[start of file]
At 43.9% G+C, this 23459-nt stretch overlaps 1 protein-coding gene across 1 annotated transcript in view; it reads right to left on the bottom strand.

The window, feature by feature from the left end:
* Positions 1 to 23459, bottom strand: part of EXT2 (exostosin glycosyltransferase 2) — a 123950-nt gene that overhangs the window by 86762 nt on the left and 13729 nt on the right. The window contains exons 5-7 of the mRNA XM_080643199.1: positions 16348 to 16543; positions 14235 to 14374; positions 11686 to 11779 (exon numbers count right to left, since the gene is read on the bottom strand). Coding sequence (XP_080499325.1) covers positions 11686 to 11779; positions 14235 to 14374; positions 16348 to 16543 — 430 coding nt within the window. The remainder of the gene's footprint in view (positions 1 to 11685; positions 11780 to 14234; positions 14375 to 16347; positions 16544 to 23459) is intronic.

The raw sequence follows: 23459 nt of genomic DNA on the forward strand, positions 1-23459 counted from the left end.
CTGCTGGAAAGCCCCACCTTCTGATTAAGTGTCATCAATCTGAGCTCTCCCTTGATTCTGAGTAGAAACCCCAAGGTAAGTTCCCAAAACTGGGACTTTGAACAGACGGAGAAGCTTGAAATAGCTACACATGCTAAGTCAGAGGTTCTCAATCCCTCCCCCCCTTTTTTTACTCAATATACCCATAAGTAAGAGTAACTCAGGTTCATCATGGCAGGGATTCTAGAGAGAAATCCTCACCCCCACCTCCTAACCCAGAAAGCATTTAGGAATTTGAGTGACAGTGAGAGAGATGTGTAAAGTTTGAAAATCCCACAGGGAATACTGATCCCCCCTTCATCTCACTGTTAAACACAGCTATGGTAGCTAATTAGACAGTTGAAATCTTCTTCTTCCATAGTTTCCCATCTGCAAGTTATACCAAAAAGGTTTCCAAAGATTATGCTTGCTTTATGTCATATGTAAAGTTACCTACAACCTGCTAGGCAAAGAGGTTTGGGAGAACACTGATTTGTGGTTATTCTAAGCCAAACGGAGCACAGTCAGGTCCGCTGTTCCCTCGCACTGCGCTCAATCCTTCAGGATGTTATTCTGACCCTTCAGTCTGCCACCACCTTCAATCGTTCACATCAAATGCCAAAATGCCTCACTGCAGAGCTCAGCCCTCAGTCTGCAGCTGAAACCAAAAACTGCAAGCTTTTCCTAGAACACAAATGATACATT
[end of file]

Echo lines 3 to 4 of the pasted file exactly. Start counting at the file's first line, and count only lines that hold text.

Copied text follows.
* Positions 1 to 23459, bottom strand: part of EXT2 (exostosin glycosyltransferase 2) — a 123950-nt gene that overhangs the window by 86762 nt on the left and 13729 nt on the right. The window contains exons 5-7 of the mRNA XM_080643199.1: positions 16348 to 16543; positions 14235 to 14374; positions 11686 to 11779 (exon numbers count right to left, since the gene is read on the bottom strand). Coding sequence (XP_080499325.1) covers positions 11686 to 11779; positions 14235 to 14374; positions 16348 to 16543 — 430 coding nt within the window. The remainder of the gene's footprint in view (positions 1 to 11685; positions 11780 to 14234; positions 14375 to 16347; positions 16544 to 23459) is intronic.

The raw sequence follows: 23459 nt of genomic DNA on the forward strand, positions 1-23459 counted from the left end.